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The Morning After: Weekend Edition

It's time to talk about the use of DNA, AI and cute dog-like robots.

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The Morning After: Weekend Edition

Hey, good morning! You look fabulous.

Welcome to the weekend! This should be a good time to catch up on all the news from Microsoft Build and Google I/O, as well as sort out your feelings about advances surrounding DNA, AI and robots.

Time to start training.The dog-like SpotMini robot will go on sale next year

Boston Dynamics President Marc Raibert said that the SpotMini robot would go on sale next year. The company has some 10 prototypes of the quadruped already, with a plan to build 100 by the end of the year as it tried to increase production before the bot goes on sale in 2019.

It's a surprisingly strong start.Life with the Android P beta has been (mostly) painless

It's early, but Chris Velazco calls this "the most thorough update to the Android experience in years." He's spent three days living with Android P and its webOS-like app switcher just so you can get an idea of what it's like, so dive in.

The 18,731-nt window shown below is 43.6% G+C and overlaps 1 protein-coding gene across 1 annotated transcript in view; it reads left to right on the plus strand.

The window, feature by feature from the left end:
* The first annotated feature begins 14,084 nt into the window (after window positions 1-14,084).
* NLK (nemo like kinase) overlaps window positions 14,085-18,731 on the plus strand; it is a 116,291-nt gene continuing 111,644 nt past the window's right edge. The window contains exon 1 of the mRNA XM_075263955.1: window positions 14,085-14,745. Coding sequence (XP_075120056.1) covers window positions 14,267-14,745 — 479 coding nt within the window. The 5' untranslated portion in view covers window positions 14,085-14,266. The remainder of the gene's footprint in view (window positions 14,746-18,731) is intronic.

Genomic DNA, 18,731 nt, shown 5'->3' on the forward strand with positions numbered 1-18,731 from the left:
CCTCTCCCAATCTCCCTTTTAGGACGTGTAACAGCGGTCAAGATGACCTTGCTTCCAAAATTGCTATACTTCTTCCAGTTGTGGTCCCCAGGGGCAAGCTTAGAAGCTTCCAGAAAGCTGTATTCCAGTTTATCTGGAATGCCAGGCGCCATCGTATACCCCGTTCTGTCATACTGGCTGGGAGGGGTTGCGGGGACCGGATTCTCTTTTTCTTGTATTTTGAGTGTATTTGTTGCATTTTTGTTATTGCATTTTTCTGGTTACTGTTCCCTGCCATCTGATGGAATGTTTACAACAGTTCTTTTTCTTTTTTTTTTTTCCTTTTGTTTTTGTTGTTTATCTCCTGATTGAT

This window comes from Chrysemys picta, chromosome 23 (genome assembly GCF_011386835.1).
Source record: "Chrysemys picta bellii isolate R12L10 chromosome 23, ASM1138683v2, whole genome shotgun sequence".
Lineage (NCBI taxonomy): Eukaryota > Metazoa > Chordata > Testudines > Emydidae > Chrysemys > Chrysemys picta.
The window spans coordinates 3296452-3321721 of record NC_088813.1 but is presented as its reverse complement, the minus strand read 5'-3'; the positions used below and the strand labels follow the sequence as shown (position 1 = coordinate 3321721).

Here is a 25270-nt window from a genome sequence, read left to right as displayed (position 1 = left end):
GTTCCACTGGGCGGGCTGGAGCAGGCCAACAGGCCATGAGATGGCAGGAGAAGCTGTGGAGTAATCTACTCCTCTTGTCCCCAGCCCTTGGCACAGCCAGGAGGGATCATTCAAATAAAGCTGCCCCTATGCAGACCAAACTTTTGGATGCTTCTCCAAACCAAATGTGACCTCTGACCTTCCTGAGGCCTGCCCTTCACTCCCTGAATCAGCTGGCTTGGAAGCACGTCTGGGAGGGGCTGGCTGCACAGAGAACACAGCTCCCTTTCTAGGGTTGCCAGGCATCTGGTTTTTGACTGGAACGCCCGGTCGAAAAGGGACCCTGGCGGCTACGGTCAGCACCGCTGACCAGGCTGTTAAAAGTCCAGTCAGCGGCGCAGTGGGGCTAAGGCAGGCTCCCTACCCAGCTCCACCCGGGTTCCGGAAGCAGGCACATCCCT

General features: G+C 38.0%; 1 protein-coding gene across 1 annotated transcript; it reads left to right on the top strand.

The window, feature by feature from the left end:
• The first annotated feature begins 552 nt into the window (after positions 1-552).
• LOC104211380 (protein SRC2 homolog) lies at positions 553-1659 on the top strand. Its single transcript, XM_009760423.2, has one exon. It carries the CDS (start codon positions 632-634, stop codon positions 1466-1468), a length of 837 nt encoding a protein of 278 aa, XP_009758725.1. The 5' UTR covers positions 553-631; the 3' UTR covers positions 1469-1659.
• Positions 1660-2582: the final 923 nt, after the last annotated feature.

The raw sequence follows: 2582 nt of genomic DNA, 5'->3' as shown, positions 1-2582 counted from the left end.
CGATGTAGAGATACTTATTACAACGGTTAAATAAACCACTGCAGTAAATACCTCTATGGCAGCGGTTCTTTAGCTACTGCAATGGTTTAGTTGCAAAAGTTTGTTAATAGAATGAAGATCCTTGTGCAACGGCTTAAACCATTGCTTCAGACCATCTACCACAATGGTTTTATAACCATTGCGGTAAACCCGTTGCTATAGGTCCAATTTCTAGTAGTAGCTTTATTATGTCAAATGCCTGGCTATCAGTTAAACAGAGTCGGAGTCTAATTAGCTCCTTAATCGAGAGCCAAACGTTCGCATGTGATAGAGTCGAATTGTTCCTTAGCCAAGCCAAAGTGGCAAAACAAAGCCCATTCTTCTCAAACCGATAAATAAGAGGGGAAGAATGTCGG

The fans were heard.NBC picks up 'Brooklyn Nine-Nine' after Hulu, Netflix pass

After Fox canceled Brooklyn Nine-Nine, fans hoped a streaming service like Netflix or Hulu might pick up the show to extend its run. As it turns out, NBC will pick up the show for a 13-episode sixth season.

June 11th.Sony is trying a new format for its E3 press conference

This year at E3 Sony is ditching the usual barrage of trailers in favor of "deep dives" on a few big first-party titles like Hideo Kojima's Death Stranding. Oh -- and no new hardware.

Hope for the best but prepare for the worst.Bad Password: DNA is just another way we can't opt out of data sharing

As columnist Violet Blue explains, the way the Golden State Killer was found — through other people's DNA — raises a new kind of specter. One of a data dystopia where we've lost control in new ways.

Robots with sarcasm and ambiguity.Google's AI advances are equal parts worry and wonder

When Google's AI used sounds like "umm," "uhh" and tonal inflections to create a more convincing, realistic cadence it was like a scene out of Black Mirror. As we shift between wonder and unease, what are the questions that need to be answered about this new technology before it becomes a part of our daily lives?

But wait, there's more...

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